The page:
•  
  •  
 

Hofstra Law Review

Article Title

Stanley v. Illinois

Authors

Abstract

Illegitimacy has been a basis for discriminatory treatment throughout legal history. The common law termed the illegitimate filius nullius, or the child of nobody. This curious legal fiction (and biological impossibility) originally related to inheritance rights, but was later expanded so as to disavow any cognizable legal relationship between the male parent and his bastard child. While the natural mother, if she is a suitable person, has generally been regarded as the proper guardian of her illegitimate child, the unwed father has not enjoyed a position equal to that of the mother. The so-called "putative" father has been denied equal custodial rights and has often been forced to proceed under a legal presumption of his unfitness as a parent. In Stanley v. Illinois, the United States Supreme Court, in one of its rare incursions into the nether regions of family law, declared this discriminatory treatment of the unwed father to be an unconstitutional denial of due process and equal protection under the law.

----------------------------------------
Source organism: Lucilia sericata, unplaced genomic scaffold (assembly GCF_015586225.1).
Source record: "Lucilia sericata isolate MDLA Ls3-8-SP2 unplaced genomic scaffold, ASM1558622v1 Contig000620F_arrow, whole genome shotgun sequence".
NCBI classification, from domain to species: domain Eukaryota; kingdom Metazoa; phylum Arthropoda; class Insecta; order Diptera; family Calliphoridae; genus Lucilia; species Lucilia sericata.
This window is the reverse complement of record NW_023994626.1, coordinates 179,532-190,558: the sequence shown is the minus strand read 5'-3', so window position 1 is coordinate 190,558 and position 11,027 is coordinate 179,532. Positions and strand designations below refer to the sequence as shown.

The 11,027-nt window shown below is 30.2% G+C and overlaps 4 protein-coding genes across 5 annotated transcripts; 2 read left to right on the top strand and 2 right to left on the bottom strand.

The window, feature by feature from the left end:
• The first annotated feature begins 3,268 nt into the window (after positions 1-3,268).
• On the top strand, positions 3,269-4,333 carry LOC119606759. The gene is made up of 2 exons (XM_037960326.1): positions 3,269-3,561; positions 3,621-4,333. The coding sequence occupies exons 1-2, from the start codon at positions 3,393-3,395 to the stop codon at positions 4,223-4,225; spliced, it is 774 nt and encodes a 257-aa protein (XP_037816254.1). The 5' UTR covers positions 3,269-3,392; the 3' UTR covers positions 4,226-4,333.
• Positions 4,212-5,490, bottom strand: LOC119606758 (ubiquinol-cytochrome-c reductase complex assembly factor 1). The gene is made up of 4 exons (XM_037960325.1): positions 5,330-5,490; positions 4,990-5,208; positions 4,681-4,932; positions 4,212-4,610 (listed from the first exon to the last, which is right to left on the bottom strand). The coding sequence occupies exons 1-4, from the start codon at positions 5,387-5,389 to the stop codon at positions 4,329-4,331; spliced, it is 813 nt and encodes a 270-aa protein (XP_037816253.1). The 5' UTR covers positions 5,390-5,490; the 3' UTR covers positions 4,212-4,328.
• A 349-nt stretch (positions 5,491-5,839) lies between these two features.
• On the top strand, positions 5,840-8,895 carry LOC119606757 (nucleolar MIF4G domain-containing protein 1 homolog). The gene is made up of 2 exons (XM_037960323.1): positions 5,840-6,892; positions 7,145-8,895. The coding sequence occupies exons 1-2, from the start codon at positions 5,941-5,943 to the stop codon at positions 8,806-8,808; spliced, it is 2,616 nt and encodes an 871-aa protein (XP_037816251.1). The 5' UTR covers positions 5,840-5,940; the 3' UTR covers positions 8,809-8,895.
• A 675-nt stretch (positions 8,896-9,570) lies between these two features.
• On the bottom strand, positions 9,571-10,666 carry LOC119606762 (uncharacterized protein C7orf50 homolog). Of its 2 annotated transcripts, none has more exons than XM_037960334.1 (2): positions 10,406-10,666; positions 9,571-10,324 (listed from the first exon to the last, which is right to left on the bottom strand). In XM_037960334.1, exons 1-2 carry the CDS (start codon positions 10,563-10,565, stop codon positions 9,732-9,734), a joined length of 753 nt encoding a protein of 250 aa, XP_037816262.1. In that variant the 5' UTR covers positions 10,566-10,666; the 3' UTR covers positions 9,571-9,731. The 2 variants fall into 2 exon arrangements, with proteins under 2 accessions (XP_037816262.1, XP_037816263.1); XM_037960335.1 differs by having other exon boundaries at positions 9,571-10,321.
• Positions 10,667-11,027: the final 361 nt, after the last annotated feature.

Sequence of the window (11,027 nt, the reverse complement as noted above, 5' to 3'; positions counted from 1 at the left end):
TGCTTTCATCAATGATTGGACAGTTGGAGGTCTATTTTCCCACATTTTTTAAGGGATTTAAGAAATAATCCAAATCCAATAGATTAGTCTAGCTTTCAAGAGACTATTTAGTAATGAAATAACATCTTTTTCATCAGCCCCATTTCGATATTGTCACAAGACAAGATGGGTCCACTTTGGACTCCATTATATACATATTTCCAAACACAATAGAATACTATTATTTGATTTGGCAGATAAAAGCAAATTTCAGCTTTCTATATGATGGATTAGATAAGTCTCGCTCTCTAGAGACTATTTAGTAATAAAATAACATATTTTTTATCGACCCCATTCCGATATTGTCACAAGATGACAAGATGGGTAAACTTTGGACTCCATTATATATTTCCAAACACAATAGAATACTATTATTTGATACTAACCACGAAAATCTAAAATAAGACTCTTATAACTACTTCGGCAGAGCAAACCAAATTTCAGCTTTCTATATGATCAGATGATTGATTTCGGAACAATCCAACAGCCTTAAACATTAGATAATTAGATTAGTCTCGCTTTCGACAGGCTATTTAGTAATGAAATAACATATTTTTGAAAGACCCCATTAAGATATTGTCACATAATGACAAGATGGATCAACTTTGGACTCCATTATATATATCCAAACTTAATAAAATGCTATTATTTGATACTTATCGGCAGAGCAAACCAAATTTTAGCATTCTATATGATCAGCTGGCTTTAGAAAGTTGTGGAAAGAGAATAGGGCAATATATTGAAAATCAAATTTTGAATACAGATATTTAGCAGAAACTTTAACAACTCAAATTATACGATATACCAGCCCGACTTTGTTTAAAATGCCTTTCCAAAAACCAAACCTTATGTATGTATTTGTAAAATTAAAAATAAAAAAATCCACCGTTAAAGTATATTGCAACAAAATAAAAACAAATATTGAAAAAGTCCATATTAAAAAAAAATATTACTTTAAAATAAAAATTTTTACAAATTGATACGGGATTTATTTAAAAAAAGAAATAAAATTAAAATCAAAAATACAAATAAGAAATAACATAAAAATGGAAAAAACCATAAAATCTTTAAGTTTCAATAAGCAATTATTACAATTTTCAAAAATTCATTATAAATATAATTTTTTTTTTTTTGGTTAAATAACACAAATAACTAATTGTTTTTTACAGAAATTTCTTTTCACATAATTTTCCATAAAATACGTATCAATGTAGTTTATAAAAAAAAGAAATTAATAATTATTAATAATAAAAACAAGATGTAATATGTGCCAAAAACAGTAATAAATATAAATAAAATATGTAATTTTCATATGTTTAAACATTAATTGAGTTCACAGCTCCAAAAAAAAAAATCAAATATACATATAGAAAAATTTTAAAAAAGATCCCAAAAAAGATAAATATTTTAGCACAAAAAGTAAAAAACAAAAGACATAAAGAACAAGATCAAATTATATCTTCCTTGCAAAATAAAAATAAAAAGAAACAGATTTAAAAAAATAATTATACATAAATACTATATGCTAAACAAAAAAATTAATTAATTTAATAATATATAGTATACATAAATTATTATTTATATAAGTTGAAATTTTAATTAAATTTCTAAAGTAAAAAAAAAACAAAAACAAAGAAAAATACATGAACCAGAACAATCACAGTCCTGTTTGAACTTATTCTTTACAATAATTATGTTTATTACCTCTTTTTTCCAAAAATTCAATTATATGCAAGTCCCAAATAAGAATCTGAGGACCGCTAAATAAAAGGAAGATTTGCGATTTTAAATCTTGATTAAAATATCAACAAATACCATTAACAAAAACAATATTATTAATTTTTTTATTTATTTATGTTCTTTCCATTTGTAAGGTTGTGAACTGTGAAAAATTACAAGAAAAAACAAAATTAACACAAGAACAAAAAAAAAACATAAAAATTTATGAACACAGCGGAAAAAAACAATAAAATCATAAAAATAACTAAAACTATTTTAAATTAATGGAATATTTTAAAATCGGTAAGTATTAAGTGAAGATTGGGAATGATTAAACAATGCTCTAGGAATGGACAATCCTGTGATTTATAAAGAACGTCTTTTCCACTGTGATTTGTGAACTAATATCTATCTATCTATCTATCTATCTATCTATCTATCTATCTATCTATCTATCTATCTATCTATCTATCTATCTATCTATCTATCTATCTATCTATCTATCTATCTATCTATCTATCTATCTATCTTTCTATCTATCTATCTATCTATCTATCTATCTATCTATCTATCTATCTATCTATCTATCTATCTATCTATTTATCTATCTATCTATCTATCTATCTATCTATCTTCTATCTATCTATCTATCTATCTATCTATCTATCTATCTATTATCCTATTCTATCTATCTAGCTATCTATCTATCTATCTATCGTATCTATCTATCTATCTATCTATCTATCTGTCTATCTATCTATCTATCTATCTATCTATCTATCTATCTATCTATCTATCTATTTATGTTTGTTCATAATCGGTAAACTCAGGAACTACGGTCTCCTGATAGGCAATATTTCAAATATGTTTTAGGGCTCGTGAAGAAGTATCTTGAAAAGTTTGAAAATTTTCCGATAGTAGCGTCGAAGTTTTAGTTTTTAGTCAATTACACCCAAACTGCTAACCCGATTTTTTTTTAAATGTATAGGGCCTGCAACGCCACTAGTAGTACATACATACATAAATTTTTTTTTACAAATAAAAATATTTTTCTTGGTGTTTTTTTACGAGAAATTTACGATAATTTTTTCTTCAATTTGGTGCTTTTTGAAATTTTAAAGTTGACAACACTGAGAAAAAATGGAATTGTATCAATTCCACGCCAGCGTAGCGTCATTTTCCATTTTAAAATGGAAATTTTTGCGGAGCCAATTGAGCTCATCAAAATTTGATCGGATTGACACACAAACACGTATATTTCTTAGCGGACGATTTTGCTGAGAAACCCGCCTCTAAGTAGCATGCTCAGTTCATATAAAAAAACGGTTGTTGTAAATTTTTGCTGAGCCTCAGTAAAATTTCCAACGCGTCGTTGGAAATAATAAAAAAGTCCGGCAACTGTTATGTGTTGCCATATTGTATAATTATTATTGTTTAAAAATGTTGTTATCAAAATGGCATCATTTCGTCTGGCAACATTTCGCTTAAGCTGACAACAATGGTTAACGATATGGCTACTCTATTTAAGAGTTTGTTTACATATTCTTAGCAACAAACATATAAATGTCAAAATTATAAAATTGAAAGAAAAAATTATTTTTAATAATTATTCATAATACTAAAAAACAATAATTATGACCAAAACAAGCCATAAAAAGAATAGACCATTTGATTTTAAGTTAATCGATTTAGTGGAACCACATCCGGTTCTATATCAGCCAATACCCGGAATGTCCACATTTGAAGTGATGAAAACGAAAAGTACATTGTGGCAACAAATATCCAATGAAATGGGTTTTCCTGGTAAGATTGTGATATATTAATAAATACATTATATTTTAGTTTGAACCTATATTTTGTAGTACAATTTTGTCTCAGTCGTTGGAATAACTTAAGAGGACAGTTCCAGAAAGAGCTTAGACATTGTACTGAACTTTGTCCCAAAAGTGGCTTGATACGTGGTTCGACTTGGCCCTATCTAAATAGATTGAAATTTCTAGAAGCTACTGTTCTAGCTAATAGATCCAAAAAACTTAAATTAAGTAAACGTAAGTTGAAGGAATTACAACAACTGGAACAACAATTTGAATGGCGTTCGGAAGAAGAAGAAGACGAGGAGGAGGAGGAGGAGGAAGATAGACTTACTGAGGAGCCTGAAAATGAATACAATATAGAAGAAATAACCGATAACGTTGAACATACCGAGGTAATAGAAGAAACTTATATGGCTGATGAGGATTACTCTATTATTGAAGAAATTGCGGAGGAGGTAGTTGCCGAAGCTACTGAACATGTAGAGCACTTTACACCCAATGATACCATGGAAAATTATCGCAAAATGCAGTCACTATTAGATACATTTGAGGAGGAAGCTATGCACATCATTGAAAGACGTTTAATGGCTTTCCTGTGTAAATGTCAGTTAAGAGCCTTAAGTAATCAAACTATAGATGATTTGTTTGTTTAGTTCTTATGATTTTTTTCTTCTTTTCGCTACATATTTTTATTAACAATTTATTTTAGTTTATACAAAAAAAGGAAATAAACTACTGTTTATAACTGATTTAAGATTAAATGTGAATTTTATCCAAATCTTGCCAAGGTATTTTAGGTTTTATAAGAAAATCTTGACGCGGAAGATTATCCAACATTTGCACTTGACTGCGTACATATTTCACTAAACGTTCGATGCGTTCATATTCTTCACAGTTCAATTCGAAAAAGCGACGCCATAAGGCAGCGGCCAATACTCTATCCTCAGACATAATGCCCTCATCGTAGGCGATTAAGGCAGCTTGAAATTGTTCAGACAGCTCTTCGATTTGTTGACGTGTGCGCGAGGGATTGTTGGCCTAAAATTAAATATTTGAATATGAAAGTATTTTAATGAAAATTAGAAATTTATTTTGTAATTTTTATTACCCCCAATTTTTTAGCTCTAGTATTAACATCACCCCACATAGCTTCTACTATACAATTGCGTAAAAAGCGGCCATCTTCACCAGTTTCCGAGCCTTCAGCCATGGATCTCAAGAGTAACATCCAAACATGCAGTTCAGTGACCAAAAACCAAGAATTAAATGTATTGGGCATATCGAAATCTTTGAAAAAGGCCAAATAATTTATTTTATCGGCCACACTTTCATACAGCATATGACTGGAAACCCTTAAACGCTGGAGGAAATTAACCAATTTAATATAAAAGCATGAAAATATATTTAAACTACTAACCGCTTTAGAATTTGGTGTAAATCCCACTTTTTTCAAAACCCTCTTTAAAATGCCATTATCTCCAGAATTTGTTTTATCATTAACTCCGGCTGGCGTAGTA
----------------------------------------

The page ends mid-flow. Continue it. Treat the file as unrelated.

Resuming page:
Included in

Law Commons

Share

COinS
 
 

To view the content in your browser, please download Adobe Reader or, alternately,
you may Download the file to your hard drive.

NOTE: The latest versions of Adobe Reader do not support viewing PDF files within Firefox on Mac OS and if you are using a modern (Intel) Mac, there is no official plugin for viewing PDF files within the browser window.